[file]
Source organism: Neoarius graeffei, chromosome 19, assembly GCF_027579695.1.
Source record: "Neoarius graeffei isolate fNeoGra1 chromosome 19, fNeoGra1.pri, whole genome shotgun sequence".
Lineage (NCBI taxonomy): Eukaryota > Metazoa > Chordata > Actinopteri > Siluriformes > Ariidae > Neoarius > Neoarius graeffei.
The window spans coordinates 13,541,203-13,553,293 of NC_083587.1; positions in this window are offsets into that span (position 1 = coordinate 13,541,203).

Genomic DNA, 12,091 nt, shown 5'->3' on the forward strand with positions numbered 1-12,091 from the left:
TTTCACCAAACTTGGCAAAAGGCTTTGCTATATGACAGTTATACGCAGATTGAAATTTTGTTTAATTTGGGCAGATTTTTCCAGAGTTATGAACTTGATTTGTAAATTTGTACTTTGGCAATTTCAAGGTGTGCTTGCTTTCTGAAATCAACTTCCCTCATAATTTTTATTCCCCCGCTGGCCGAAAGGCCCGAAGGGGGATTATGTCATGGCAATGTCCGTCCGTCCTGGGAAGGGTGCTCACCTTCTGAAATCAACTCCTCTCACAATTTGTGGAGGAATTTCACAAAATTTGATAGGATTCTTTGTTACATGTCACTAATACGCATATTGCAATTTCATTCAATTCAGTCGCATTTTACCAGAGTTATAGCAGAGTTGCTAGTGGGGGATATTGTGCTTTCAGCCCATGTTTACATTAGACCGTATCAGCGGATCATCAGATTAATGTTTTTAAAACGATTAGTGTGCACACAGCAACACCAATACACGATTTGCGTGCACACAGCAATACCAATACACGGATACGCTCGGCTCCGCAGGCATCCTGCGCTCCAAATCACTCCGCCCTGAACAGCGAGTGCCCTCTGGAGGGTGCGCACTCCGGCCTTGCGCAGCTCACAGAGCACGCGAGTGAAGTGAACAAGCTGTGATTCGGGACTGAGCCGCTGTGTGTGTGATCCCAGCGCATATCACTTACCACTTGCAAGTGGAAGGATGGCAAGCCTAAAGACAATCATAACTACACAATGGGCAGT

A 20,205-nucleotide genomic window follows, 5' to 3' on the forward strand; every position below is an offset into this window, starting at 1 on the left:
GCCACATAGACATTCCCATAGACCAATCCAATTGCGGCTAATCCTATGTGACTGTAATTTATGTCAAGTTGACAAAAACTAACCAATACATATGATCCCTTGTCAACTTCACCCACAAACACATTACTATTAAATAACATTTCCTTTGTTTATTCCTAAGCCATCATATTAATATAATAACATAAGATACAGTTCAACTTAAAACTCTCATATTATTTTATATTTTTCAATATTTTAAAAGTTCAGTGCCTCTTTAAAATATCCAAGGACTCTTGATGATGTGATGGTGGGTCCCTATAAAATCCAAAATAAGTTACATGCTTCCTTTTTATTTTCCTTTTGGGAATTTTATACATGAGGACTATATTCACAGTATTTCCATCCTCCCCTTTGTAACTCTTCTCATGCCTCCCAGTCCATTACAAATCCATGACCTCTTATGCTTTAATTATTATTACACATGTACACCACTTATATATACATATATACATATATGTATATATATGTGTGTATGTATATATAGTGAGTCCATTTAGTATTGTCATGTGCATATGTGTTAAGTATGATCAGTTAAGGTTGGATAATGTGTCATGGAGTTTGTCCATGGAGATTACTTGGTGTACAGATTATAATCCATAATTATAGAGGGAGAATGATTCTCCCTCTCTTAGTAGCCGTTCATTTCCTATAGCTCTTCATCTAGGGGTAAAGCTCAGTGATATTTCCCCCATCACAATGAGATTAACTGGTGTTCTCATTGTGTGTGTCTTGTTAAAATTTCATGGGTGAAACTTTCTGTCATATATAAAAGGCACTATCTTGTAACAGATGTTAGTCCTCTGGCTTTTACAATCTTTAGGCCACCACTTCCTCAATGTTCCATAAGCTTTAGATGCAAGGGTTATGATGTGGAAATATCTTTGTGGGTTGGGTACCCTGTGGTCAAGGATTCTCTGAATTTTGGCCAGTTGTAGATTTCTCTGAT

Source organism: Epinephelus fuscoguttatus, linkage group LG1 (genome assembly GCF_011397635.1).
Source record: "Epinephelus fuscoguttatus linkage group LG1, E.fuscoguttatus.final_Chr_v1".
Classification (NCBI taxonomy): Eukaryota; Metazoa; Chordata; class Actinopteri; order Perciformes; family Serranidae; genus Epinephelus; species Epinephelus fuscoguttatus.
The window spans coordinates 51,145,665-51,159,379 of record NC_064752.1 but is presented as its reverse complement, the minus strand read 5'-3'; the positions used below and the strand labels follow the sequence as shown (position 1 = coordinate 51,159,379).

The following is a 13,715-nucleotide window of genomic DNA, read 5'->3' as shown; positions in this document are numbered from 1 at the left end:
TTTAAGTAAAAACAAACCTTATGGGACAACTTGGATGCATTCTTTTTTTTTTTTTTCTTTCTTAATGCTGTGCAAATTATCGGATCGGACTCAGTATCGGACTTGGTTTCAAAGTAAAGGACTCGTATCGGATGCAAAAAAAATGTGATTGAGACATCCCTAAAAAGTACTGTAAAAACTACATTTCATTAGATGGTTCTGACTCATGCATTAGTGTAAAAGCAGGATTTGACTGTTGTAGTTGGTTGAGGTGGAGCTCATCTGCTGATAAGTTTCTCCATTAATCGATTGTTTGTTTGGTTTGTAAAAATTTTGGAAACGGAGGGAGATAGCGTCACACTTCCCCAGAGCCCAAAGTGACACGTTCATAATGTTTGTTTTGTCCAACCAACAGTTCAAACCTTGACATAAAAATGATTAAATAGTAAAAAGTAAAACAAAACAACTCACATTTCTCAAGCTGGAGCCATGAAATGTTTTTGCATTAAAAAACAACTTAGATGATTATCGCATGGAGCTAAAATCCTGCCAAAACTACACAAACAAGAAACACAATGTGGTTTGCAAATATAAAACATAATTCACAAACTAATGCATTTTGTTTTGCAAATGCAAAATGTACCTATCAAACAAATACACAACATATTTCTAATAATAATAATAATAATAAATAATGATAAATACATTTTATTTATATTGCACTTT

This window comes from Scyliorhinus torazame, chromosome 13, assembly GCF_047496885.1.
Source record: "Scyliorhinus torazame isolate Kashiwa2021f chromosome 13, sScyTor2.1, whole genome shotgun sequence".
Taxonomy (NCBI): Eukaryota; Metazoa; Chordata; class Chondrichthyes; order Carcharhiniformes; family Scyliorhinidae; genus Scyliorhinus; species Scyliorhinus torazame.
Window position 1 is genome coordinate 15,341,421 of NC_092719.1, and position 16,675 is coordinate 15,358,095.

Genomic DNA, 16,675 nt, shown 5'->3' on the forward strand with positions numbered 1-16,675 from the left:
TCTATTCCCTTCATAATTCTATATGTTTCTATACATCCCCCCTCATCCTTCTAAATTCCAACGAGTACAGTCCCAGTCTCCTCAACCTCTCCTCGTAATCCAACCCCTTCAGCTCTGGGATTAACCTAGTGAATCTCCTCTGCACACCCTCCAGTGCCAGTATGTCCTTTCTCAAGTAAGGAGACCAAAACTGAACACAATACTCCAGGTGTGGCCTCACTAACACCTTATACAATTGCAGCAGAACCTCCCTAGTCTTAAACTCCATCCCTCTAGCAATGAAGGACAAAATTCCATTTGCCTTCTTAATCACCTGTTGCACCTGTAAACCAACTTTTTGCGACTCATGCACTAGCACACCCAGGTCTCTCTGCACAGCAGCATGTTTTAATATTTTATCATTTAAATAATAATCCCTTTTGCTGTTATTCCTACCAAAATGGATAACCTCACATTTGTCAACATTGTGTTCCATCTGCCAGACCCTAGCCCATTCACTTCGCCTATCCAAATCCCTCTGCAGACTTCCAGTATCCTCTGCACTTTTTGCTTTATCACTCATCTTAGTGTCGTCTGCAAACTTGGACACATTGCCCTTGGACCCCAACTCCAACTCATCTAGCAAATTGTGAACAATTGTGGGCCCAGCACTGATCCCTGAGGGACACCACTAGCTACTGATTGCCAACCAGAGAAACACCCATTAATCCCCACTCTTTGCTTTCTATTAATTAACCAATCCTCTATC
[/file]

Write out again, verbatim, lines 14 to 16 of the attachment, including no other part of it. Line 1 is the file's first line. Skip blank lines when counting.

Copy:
TTTAAGTAAAAACAAACCTTATGGGACAACTTGGATGCATTCTTTTTTTTTTTTTTCTTTCTTAATGCTGTGCAAATTATCGGATCGGACTCAGTATCGGACTTGGTTTCAAAGTAAAGGACTCGTATCGGATGCAAAAAAAATGTGATTGAGACATCCCTAAAAAGTACTGTAAAAACTACATTTCATTAGATGGTTCTGACTCATGCATTAGTGTAAAAGCAGGATTTGACTGTTGTAGTTGGTTGAGGTGGAGCTCATCTGCTGATAAGTTTCTCCATTAATCGATTGTTTGTTTGGTTTGTAAAAATTTTGGAAACGGAGGGAGATAGCGTCACACTTCCCCAGAGCCCAAAGTGACACGTTCATAATGTTTGTTTTGTCCAACCAACAGTTCAAACCTTGACATAAAAATGATTAAATAGTAAAAAGTAAAACAAAACAACTCACATTTCTCAAGCTGGAGCCATGAAATGTTTTTGCATTAAAAAACAACTTAGATGATTATCGCATGGAGCTAAAATCCTGCCAAAACTACACAAACAAGAAACACAATGTGGTTTGCAAATATAAAACATAATTCACAAACTAATGCATTTTGTTTTGCAAATGCAAAATGTACCTATCAAACAAATACACAACATATTTCTAATAATAATAATAATAATAAATAATGATAAATACATTTTATTTATATTGCACTTT

This window comes from Scyliorhinus torazame, chromosome 13, assembly GCF_047496885.1.
Source record: "Scyliorhinus torazame isolate Kashiwa2021f chromosome 13, sScyTor2.1, whole genome shotgun sequence".